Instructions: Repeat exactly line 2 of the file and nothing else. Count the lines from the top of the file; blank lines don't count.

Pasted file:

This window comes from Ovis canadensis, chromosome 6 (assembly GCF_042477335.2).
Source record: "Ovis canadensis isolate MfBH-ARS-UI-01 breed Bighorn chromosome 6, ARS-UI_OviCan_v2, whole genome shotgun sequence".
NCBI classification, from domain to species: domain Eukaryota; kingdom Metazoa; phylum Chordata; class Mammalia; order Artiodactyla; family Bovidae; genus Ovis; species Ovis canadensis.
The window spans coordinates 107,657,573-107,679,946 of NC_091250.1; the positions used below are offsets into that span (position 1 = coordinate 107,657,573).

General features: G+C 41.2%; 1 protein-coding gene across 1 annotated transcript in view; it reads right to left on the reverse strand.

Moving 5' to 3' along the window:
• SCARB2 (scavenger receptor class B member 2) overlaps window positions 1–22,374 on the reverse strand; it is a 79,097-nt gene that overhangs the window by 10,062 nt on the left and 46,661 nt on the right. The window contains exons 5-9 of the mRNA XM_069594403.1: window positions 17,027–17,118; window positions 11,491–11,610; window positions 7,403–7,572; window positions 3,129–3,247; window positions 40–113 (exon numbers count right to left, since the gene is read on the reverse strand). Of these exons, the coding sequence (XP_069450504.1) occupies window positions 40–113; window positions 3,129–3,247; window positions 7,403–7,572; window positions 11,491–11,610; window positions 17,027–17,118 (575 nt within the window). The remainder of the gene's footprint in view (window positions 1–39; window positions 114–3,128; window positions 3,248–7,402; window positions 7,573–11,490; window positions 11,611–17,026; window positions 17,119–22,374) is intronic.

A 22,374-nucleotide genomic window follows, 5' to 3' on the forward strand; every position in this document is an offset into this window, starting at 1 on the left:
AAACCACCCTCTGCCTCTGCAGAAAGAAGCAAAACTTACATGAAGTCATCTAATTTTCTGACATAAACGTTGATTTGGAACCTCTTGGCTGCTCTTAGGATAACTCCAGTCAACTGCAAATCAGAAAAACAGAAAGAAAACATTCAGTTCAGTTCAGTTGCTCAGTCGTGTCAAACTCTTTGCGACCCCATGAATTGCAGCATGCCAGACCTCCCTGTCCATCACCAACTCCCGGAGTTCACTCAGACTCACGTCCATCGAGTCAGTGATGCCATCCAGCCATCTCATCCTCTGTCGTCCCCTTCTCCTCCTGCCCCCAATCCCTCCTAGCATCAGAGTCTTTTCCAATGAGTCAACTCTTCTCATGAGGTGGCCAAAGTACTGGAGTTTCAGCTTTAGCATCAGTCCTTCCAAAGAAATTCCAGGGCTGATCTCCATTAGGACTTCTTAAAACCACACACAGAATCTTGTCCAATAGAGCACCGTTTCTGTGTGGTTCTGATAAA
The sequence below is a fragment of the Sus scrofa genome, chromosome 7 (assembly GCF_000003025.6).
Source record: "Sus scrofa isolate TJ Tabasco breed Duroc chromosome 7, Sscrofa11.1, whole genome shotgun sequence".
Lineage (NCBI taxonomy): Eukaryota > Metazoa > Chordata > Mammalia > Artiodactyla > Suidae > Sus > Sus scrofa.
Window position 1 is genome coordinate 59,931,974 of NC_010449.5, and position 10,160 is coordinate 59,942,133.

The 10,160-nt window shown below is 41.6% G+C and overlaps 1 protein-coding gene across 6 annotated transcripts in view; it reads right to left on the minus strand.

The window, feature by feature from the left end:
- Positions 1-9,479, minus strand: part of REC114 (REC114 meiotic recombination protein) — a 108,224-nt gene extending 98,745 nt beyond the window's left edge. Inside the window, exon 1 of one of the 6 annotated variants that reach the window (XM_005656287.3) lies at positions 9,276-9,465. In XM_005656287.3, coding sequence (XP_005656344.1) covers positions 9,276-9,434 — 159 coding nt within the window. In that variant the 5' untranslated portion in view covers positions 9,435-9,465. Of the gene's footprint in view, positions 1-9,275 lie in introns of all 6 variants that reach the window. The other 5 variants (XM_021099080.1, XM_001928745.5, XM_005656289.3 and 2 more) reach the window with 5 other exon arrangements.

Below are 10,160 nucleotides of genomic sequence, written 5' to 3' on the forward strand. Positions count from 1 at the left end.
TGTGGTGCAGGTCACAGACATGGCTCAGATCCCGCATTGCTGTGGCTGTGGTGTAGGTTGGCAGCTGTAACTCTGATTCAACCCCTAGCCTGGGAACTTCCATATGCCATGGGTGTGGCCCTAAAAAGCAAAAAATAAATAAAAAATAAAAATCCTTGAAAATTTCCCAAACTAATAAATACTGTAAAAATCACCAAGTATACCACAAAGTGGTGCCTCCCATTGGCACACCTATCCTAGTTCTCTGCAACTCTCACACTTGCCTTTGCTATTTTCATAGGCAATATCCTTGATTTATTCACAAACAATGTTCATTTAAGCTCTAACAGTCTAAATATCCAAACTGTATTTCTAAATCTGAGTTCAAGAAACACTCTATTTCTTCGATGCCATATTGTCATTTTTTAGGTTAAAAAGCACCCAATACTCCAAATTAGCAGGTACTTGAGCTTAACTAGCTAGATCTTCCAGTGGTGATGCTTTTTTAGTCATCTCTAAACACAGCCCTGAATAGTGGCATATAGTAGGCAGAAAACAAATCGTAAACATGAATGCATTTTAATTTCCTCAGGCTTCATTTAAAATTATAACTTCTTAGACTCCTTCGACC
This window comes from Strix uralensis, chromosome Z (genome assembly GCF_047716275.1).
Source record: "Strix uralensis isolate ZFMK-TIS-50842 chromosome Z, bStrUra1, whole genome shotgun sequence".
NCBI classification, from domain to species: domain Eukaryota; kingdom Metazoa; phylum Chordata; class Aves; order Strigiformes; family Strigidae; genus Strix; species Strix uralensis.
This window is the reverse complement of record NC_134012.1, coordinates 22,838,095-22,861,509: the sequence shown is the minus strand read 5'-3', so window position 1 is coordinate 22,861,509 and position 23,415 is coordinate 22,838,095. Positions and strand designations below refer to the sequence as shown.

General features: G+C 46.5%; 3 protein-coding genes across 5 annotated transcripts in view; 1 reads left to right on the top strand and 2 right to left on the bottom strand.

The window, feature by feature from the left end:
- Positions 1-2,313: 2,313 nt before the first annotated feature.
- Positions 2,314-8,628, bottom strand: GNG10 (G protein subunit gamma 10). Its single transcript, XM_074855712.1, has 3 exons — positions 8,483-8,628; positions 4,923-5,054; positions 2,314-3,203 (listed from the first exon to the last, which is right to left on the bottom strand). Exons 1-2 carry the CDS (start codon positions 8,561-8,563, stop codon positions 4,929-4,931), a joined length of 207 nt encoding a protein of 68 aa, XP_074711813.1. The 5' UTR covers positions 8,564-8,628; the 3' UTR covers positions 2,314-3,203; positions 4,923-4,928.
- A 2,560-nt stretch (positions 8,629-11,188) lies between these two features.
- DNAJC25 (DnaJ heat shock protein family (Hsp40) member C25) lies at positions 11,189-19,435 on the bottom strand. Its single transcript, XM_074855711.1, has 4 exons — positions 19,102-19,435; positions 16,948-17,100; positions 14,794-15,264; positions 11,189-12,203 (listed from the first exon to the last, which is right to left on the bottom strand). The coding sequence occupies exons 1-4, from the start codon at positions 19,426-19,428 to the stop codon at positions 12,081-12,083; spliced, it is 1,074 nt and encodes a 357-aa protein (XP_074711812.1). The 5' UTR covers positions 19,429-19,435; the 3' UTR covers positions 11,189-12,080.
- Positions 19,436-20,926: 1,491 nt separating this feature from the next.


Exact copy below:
Source record: "Ovis canadensis isolate MfBH-ARS-UI-01 breed Bighorn chromosome 6, ARS-UI_OviCan_v2, whole genome shotgun sequence".